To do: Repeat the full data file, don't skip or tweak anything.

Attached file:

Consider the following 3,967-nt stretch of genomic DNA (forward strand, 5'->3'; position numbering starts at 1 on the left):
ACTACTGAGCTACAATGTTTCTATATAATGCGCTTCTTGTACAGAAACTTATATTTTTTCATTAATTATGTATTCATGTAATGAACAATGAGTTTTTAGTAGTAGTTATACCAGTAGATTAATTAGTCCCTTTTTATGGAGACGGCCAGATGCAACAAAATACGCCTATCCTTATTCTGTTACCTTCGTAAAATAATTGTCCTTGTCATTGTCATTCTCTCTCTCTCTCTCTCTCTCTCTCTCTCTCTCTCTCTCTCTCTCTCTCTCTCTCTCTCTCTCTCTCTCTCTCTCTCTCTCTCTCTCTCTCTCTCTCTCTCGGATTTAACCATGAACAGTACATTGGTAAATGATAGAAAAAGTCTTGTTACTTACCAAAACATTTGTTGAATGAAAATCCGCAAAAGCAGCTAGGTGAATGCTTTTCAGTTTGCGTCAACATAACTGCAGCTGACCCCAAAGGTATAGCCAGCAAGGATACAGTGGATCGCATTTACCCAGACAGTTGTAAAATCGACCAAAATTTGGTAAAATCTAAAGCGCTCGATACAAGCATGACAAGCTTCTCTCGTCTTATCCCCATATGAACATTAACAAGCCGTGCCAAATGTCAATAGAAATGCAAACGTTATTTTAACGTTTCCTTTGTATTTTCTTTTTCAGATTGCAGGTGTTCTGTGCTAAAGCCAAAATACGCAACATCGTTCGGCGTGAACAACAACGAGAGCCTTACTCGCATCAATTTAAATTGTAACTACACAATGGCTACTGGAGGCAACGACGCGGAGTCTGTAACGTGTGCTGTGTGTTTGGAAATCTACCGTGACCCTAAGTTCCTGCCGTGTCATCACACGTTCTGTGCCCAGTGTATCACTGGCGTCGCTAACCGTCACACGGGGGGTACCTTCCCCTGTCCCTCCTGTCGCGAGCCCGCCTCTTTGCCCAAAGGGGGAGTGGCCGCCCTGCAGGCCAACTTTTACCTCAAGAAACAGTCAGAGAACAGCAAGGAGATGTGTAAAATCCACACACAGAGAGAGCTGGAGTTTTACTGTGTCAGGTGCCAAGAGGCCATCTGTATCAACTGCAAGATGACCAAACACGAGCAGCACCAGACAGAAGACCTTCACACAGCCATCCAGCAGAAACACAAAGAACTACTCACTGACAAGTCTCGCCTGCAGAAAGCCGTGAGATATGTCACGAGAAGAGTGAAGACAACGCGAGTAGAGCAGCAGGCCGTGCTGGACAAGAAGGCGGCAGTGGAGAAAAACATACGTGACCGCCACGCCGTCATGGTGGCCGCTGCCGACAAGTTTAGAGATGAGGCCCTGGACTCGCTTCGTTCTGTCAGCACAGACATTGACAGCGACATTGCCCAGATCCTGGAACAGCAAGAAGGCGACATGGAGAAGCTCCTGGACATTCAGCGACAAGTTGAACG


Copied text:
Consider the following 3,967-nt stretch of genomic DNA (forward strand, 5'->3'; position numbering starts at 1 on the left):
ACTACTGAGCTACAATGTTTCTATATAATGCGCTTCTTGTACAGAAACTTATATTTTTTCATTAATTATGTATTCATGTAATGAACAATGAGTTTTTAGTAGTAGTTATACCAGTAGATTAATTAGTCCCTTTTTATGGAGACGGCCAGATGCAACAAAATACGCCTATCCTTATTCTGTTACCTTCGTAAAATAATTGTCCTTGTCATTGTCATTCTCTCTCTCTCTCTCTCTCTCTCTCTCTCTCTCTCTCTCTCTCTCTCTCTCTCTCTCTCTCTCTCTCTCTCTCTCTCTCTCTCTCTCTCTCTCTCTCTCTCGGATTTAACCATGAACAGTACATTGGTAAATGATAGAAAAAGTCTTGTTACTTACCAAAACATTTGTTGAATGAAAATCCGCAAAAGCAGCTAGGTGAATGCTTTTCAGTTTGCGTCAACATAACTGCAGCTGACCCCAAAGGTATAGCCAGCAAGGATACAGTGGATCGCATTTACCCAGACAGTTGTAAAATCGACCAAAATTTGGTAAAATCTAAAGCGCTCGATACAAGCATGACAAGCTTCTCTCGTCTTATCCCCATATGAACATTAACAAGCCGTGCCAAATGTCAATAGAAATGCAAACGTTATTTTAACGTTTCCTTTGTATTTTCTTTTTCAGATTGCAGGTGTTCTGTGCTAAAGCCAAAATACGCAACATCGTTCGGCGTGAACAACAACGAGAGCCTTACTCGCATCAATTTAAATTGTAACTACACAATGGCTACTGGAGGCAACGACGCGGAGTCTGTAACGTGTGCTGTGTGTTTGGAAATCTACCGTGACCCTAAGTTCCTGCCGTGTCATCACACGTTCTGTGCCCAGTGTATCACTGGCGTCGCTAACCGTCACACGGGGGGTACCTTCCCCTGTCCCTCCTGTCGCGAGCCCGCCTCTTTGCCCAAAGGGGGAGTGGCCGCCCTGCAGGCCAACTTTTACCTCAAGAAACAGTCAGAGAACAGCAAGGAGATGTGTAAAATCCACACACAGAGAGAGCTGGAGTTTTACTGTGTCAGGTGCCAAGAGGCCATCTGTATCAACTGCAAGATGACCAAACACGAGCAGCACCAGACAGAAGACCTTCACACAGCCATCCAGCAGAAACACAAAGAACTACTCACTGACAAGTCTCGCCTGCAGAAAGCCGTGAGATATGTCACGAGAAGAGTGAAGACAACGCGAGTAGAGCAGCAGGCCGTGCTGGACAAGAAGGCGGCAGTGGAGAAAAACATACGTGACCGCCACGCCGTCATGGTGGCCGCTGCCGACAAGTTTAGAGATGAGGCCCTGGACTCGCTTCGTTCTGTCAGCACAGACATTGACAGCGACATTGCCCAGATCCTGGAACAGCAAGAAGGCGACATGGAGAAGCTCCTGGACATTCAGCGACAAGTTGAACG